…garlic. Gotta go for the garlic. Today was a garlic-sort-of-cooking day. Yesterday my Sweetie and I bought and planted a couple of trees, which here at the Bunker involves digging great big rocks out a a soil/gravel/powdered granite mix that resembles concrete. Think pick axe and 6-foot rolled steel rod, used to dislodge or shatter rocks. Then we had to armor the trees against the deer, who carry shovels and bolt nippers. Really. I pray God the deer don't discover sawzalls.
So today we were all creaky and poppy this AM. Because it was such a spectacular day, though, we took Newt on a long hike on some trails that are less traveled. Apparently not less enough traveled, since I got a parking ticket. Can't say I have a lot of respect for park rangers —revenue collectors — anyway, so nothing lost. Clown show. Anyway, since I haven't unpacked my summer clothes and have only one pair of shorts, which has one of those sewn-in belts instead of just loops, I sucked it up and carried a Ruger LCR .38 and a speed loader of Corbon. I'm thinking I'm definitely going to shift to the LCR 9mm, which is a wee bit heavier than the LCR .38, but I don't have enough rounds through it to bring it into service yet.
I decided to do shrimp scampi for dinner. I have a great scampi recipe, but for last Thanksgiving we did a dish from The Stinking Rose, one of my favorite restaurants in San Fran...bagna calda, garlic slow-roasted in olive oil and a bit of butter, plus a bunch of anchovies. So I made bagna calda, transferred it to a skillet on the stovetop, and added shrimp, a little fresh lemon juice, fresh parsley, red peppers flakes (I always stock up when I'm in Santa Fe), a bit of Dead Sea salt infused with lemon (got it while I was there), and served it over rice.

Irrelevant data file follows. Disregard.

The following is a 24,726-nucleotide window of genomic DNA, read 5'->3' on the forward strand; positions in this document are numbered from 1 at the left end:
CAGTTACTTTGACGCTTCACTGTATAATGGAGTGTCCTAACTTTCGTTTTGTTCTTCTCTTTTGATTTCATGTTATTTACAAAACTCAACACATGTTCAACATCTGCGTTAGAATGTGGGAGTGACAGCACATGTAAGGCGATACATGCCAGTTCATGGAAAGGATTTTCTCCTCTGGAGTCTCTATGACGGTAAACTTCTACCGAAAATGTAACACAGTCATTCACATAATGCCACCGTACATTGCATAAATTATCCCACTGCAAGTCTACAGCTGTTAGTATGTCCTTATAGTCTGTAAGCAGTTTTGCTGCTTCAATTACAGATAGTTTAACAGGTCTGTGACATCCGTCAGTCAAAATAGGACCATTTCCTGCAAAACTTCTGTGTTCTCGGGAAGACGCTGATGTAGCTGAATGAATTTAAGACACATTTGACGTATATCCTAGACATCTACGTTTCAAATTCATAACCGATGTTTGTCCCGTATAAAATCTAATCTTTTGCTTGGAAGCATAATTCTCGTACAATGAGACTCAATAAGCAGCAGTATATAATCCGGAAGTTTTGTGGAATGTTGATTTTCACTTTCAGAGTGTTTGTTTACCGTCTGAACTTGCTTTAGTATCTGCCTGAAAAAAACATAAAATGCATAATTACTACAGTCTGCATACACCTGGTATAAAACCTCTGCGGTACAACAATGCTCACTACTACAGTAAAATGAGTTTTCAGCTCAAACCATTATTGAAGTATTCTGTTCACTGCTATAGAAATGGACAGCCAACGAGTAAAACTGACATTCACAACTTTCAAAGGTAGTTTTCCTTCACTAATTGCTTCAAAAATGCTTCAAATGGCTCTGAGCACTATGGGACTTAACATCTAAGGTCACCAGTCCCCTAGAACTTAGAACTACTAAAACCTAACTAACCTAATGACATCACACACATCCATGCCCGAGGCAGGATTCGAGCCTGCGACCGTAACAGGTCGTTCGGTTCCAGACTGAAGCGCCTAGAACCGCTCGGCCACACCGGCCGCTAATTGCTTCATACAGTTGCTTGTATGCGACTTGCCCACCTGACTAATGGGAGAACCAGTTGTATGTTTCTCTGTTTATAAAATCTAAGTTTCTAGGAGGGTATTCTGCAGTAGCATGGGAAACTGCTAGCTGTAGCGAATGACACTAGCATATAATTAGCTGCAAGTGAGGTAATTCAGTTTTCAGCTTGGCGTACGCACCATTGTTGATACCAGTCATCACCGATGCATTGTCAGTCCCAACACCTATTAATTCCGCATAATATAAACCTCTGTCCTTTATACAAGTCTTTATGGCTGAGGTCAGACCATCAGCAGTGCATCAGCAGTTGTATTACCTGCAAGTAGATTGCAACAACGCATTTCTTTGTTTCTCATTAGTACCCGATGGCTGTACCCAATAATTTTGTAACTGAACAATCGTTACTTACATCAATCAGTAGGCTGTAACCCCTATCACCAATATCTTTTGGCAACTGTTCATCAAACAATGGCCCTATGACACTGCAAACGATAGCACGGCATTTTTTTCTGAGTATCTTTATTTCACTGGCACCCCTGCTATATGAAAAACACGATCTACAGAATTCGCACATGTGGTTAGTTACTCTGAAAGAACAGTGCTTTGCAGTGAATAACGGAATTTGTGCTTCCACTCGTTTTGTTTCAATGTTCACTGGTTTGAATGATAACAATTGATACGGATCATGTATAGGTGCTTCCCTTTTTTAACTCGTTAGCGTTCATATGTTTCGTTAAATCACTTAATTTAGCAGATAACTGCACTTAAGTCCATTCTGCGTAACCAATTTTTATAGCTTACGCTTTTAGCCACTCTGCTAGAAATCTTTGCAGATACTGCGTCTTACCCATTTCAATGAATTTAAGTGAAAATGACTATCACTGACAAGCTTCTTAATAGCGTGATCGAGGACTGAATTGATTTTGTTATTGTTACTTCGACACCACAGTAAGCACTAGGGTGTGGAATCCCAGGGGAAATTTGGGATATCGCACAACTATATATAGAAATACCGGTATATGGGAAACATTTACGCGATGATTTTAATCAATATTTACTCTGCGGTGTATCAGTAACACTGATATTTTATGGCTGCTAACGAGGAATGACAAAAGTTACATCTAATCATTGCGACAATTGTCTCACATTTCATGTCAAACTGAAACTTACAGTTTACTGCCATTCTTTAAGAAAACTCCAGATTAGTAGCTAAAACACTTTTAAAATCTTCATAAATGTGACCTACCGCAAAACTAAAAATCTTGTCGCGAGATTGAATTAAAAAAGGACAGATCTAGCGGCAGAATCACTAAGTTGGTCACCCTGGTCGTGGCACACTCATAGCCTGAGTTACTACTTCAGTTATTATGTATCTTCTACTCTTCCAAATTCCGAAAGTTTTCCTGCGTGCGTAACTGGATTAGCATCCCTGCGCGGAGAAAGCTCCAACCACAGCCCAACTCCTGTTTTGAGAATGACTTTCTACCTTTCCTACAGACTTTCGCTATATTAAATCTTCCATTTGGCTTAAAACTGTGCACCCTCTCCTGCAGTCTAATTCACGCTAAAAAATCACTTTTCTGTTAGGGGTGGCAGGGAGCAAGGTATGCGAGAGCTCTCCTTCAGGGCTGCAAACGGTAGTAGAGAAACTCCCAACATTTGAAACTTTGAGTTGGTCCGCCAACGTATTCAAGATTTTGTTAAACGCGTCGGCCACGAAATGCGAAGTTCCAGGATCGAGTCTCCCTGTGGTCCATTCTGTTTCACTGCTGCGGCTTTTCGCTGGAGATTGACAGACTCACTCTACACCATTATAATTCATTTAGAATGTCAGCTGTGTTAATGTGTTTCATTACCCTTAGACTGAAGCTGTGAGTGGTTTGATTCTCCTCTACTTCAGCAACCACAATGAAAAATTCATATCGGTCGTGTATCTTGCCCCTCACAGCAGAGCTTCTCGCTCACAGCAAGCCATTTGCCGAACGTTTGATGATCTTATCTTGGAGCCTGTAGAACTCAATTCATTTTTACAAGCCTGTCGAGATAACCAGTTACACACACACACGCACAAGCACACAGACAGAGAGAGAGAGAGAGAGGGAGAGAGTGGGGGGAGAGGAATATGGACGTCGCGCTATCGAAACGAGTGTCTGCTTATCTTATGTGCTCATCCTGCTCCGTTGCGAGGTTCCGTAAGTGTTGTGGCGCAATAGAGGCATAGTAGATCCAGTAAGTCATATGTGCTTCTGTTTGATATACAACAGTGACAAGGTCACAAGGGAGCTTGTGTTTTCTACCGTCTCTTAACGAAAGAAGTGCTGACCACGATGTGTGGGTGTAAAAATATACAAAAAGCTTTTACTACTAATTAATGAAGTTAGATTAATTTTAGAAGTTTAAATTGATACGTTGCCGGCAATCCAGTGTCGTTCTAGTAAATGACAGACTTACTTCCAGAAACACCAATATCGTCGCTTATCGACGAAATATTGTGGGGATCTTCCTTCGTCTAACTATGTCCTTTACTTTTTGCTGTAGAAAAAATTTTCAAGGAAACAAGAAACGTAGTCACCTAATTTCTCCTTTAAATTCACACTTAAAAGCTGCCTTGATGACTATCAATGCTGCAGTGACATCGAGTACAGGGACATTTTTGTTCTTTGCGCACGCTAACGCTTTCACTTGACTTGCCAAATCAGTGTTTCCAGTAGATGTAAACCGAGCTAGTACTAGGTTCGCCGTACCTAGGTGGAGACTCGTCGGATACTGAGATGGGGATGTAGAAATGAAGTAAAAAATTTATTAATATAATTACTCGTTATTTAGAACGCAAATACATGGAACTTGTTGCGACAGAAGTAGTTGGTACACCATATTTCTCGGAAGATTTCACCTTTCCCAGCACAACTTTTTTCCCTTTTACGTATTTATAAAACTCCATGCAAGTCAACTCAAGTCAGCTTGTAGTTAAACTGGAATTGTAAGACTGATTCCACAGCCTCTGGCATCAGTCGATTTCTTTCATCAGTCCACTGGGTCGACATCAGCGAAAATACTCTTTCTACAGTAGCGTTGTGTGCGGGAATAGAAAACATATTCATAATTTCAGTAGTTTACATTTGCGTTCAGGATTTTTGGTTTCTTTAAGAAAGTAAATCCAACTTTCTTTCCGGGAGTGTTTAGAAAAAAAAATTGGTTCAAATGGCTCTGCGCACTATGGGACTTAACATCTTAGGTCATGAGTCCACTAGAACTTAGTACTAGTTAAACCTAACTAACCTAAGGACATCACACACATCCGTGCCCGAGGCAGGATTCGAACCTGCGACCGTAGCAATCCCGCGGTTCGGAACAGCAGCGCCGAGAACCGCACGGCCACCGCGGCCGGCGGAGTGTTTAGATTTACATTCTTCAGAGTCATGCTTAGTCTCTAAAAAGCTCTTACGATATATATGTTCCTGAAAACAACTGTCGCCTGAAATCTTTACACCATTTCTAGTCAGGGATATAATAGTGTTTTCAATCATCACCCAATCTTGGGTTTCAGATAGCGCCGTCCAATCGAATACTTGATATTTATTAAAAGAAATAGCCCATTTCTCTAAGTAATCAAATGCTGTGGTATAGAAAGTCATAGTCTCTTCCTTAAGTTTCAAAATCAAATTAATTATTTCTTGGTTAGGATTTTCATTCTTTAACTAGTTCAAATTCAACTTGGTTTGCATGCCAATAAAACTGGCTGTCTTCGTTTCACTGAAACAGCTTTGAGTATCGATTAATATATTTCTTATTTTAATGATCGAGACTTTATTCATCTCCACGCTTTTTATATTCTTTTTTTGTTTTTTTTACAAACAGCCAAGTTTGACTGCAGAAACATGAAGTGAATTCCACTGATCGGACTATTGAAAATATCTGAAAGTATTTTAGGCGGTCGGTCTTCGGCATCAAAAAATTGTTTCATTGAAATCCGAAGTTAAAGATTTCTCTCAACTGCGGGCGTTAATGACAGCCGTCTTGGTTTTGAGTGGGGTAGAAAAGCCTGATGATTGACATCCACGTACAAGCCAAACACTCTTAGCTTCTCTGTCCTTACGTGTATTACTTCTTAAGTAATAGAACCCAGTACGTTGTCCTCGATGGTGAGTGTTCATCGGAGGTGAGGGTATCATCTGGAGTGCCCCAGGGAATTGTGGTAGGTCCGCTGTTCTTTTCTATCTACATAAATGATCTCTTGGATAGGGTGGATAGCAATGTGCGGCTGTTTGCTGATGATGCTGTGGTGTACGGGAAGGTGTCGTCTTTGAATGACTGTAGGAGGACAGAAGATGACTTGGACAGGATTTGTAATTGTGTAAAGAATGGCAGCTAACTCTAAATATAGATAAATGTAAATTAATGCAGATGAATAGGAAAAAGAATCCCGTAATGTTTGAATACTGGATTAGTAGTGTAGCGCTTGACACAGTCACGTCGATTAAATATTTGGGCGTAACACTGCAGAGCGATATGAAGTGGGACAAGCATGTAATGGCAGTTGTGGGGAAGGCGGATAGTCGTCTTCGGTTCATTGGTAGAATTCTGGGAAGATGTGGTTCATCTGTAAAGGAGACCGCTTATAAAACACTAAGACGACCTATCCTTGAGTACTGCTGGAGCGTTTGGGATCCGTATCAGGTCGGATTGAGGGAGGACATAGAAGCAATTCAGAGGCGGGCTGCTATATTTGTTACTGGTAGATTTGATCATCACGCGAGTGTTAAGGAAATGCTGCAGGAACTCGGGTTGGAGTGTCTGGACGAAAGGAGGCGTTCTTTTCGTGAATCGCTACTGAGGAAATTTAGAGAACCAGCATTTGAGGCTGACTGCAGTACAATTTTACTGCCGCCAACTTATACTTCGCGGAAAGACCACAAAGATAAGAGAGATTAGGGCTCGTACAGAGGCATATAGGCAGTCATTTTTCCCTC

Yeah, baby! We are 'way safe from vampires for another few days!!!
I made strawberry daiquiris for desert…which of the Undead do strawberries repel? Minor demons? Jersey Devils? Spring-Helled Jacks? The strawberries were fresh and sweet, but in truth I don't have as strong a handle on rum as I do with tequila and gin. Mixology is hard. I tend to default to Mount Gay Barbados rum, "Kill-Devil," which is sort of the Caribbean equivalent of lighter fluid. It has a soft spot in my heart from a stay in Barbados after my budding, albeit nitwit, career as a (small) war correspondent during the invasion of Grenada. Well, that's another story. Suffice to say that I had I realized how the country would go over the next 30 years I would have never turned over the stack of blank valid passports from various countries, needing only a name and a picture, I discovered to Army Intelligence. These days, you never know when you're going to need a different "you!"
The world was all tied together in some mysterious tangle of invisible web, single strands that reach impossible distances, glimpsed but rarely when the light caught them just right.
— "The Green Ripper"
John D. MacDonald, 1980
I've been reading vintage John D. MacDonald lately. One of our commenters noted how JDM's 1980 Travis McGee novel THE GREEN RIPPER, which won the National Book Award, was amazingly prescient on the future of terrorism. I haven't read THE GREEN RIPPER since it came out, but I remembered it was the follow-up to THE EMPTY COPPER SEA, JDM's breakout novel in 1978. So I got THE EMPTY COPPER SEA to read first, then THE GREEN RIPPER.
I had forgotten that THE EMPTY COPPER SEA, despite it's upbeat ending, was one of the most depressing novels I've ever read. Travis McGee, MacDonald's "salvage consultant/beach bum" character, was burned out, reflecting on a life that no longer seemed worth it. Aside from the brilliant writing and, even today, the cutting edge observations on the human condition, Travis McGee exuded an air of weary exhaustion. Of course, in the way of JDM novels, he found the girl of his dreams, Gretel Howard, who dies under mysterious circumstances in the next book, THE GREEN RIPPER.
And oh yes, there will be blood.
THE EMPTY COPPER SEA was a formative novel for me because I was living in Florida and, like Mr. McGee I was taking my "retirement" a little bit at a time, in advance. I'd get a big writing gig, make a good fee, and head to the beach. I occasionally taught windsurfing, had a killer tan and ran a lot.
But the world is indeed all tied together in a mysterious tangle of invisible web, single strands that reach impossible distances, glimpsed but rarely when the light caught them just right. Fair to say I understand THE EMPTY COPPER SEA better now than when I read ti the first time. And THE GREEN RIPPER is amazing…when I read it the first time, I thought JDM was a little bit nuts. Boy, was I wrong!